The Evidential Burden When Considering the Reasonable Scope of Rectifying Defective Works


The NSW Court of Appeal recently found in the case of Owners SP 92450 v JKN Para 1 Pty Limited [2023] NSWCA 114 that builders and developers bear the burden of demonstrating that any loss in rectifying non-compliant cladding is unreasonable.


The Plaintiff was the Owners Corporation (OC) of a 28-storey mixed use development in Parramatta. The Respondents constructed the exterior of the building with aluminium composite panels (ACPs)

On 18 May 2016, Fire and Rescue NSW identified that the ACP cladding was used by the respondent and subsequent testing confirmed it contained more than 30% polyethylene and thus was combustible. It was suggested that remediation measures be conducted to ensure fire compliance.

As successor in title, the OC commenced proceedings in the Supreme Court, asserting that the ACPs did not comply with the Building Code of Australia (BCA) and therefore warranted a breach of the statutory warranties under section 18B of the Home Building Act 1989 (NSW) (HBA) because:

  • the cladding did not comply with the HBA or ‘any other law’ – this included the requirements of the BCA as it applied on 5 July 2013, being the date to place (respondent) applied for a construction certificate.
  • the cladding was not ‘good and suitable material’ because it was combustible; and
  • the dwellings were not reasonably fit for occupation due to the fire-retardant properties of the ACP.

Procedural History

The trial judge determined that the ACP cladding did not meet the requirements of the BCA in terms of a ‘deemed to satisfy’ provisions. Additionally, no report from a fire engineer was prepared to support an ‘alternative solution’ as per the BCA.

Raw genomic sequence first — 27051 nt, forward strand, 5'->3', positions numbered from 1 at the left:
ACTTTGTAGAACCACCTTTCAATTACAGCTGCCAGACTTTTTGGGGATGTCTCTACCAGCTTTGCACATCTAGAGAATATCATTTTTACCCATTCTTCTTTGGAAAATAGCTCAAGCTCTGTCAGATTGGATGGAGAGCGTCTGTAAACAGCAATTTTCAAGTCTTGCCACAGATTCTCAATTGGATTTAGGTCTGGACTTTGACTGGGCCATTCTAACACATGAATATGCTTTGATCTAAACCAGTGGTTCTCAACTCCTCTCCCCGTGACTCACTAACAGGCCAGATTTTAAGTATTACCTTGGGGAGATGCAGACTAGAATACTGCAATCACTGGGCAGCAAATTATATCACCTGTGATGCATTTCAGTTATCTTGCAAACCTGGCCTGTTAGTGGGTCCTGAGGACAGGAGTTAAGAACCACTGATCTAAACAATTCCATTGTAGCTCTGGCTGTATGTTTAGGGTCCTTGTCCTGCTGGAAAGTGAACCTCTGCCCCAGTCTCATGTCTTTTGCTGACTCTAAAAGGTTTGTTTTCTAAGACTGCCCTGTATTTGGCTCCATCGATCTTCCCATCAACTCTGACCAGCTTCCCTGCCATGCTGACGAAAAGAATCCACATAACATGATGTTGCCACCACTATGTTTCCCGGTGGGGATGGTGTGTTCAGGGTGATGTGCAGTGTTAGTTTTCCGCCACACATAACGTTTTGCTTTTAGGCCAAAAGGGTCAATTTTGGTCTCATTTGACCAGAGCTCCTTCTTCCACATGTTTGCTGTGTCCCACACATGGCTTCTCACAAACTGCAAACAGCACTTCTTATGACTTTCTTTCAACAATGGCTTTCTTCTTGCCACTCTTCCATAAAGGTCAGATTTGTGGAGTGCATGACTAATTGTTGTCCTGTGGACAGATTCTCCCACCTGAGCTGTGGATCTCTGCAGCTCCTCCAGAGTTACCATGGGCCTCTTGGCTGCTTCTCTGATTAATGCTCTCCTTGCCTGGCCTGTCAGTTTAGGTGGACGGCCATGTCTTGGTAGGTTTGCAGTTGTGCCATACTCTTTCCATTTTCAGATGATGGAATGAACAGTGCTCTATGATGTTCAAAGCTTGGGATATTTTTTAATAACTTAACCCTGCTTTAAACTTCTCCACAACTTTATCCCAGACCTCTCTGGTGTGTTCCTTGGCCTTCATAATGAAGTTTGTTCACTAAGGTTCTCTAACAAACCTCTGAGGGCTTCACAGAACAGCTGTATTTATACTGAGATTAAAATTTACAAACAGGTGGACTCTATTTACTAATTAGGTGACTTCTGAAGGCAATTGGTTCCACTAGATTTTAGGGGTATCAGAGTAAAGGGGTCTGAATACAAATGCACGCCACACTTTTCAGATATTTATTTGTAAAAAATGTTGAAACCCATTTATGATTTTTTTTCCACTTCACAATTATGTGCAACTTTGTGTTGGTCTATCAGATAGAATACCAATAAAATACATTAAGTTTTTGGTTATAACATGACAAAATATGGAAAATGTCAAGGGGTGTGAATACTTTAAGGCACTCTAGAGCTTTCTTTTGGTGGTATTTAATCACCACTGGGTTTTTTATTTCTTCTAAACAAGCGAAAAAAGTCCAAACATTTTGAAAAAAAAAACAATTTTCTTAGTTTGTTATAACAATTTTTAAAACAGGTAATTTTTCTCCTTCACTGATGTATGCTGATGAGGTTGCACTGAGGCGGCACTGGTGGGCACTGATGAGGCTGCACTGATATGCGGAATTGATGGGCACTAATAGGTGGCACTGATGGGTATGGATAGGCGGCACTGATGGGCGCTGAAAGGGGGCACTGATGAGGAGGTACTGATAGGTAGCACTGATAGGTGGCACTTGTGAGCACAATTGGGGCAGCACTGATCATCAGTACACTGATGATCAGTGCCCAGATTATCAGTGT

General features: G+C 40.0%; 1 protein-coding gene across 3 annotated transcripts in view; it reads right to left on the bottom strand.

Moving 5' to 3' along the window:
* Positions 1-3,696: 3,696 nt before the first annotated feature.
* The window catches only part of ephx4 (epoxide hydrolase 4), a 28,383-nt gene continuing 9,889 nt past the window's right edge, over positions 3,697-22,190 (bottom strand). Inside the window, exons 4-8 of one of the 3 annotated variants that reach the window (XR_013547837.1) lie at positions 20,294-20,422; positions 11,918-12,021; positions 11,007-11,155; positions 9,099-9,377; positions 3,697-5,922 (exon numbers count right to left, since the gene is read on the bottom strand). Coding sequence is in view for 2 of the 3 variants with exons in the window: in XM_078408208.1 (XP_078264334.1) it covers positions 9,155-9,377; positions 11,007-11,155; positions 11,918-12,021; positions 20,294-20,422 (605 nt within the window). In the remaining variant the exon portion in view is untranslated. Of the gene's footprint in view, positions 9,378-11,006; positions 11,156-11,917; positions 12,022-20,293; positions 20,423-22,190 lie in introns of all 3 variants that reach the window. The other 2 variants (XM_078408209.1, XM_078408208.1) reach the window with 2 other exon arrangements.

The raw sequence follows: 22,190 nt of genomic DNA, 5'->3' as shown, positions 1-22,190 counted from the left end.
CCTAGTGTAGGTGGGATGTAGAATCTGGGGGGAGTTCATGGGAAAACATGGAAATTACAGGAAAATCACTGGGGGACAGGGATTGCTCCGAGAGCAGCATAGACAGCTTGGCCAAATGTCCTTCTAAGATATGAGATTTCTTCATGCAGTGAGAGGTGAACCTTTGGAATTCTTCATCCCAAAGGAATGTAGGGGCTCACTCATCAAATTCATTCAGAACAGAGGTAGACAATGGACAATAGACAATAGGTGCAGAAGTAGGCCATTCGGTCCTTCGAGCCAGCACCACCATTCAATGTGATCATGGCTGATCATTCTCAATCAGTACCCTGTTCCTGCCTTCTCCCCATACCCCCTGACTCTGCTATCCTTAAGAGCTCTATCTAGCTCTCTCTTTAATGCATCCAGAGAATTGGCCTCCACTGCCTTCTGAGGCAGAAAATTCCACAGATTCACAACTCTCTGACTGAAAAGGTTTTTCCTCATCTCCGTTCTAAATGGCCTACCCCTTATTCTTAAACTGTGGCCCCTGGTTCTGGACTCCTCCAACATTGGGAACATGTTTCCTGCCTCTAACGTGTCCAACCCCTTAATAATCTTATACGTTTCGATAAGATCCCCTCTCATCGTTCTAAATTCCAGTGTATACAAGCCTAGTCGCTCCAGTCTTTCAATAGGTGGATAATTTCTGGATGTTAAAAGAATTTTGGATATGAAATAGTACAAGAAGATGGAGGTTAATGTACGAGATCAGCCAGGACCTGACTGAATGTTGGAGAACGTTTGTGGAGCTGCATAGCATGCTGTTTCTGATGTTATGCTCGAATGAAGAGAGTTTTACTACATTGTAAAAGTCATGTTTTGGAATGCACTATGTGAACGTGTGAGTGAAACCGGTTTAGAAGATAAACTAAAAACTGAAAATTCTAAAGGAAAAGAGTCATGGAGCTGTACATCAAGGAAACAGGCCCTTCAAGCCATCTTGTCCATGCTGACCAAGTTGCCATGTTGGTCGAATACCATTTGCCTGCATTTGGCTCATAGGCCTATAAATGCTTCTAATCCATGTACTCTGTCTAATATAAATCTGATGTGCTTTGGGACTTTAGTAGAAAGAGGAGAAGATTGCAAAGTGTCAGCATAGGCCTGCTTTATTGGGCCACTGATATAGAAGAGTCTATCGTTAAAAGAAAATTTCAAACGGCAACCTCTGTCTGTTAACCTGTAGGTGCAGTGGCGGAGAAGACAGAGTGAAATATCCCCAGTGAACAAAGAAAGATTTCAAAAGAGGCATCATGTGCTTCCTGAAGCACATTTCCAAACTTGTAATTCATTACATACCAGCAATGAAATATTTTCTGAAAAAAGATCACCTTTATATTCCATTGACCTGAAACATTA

However, the trial judge denied the OC’s claim for damages due to a lack of sufficient proof that an ‘alternative solution’ was not possible, during any stage of the construction period.

The finding that the builder had not breached the statutory warranties under s18B(1)(b), (c) and (e) of the HBA, was primarily made on basis of the OC’s inability to provide sufficient evidence as to the combustibility rate of the ACP cladding and the extent of the fire risk.


The two main issues on appeal were whether the primary judge had erred in:

  1. Finding no breach of s18(1) (c) of the HBA had been established by the installation of the ACPs on the building; and
  2. Had the primary judge erred in declining to award reinstatement damages on the basis that the OC had not established an ‘alternative solution could not then or now be performed”.

Appeal Decision

In overturning the decision of the trial judge, the Court of Appeal found that the ACPs violated the ‘deemed to satisfy’ provisions and the Respondents failed to provide an ‘alternative solution’ before obtaining a construction certificate, resulting in a breach of the BCA and the statutory warranty at section 18B(1) (c).

The Court also awarded damages for reinstatement and held that it was not necessary for the OC to prove that an alternative solution was not available. While the burden of proof to show non-compliance rested on the OC, the onus of proving unreasonable costs for reinstatement fell on the builder and developer, who were unable to provide sufficient evidence.

The Court of Appeal confirmed that the cladding breached the BCA and statutory warranties and stated that compliance with BCA provisions does not differentiate between substantive and formal breaches. Importantly, the Court found that it was the responsibility of the builder and developer to prove the availability of alternative solutions, which they failed to do.

As a result, the Court ordered the Respondents to pay for the removal and replacement of the non-compliant cladding with non-combustible cladding as defined by the BCA.


The decision clarifies the requirements for proving a breach of the BCA in cases involving combustible cladding. Additionally, it shows the burden of proving that the cost of reinstatement would be unreasonable rests with the builder and/or developer. Such clarification may assist builders, developers and their insurers in preparing for and defending combustible cladding claims and where rectification costs appear unreasonable, inform the scope of evidence required to support that position.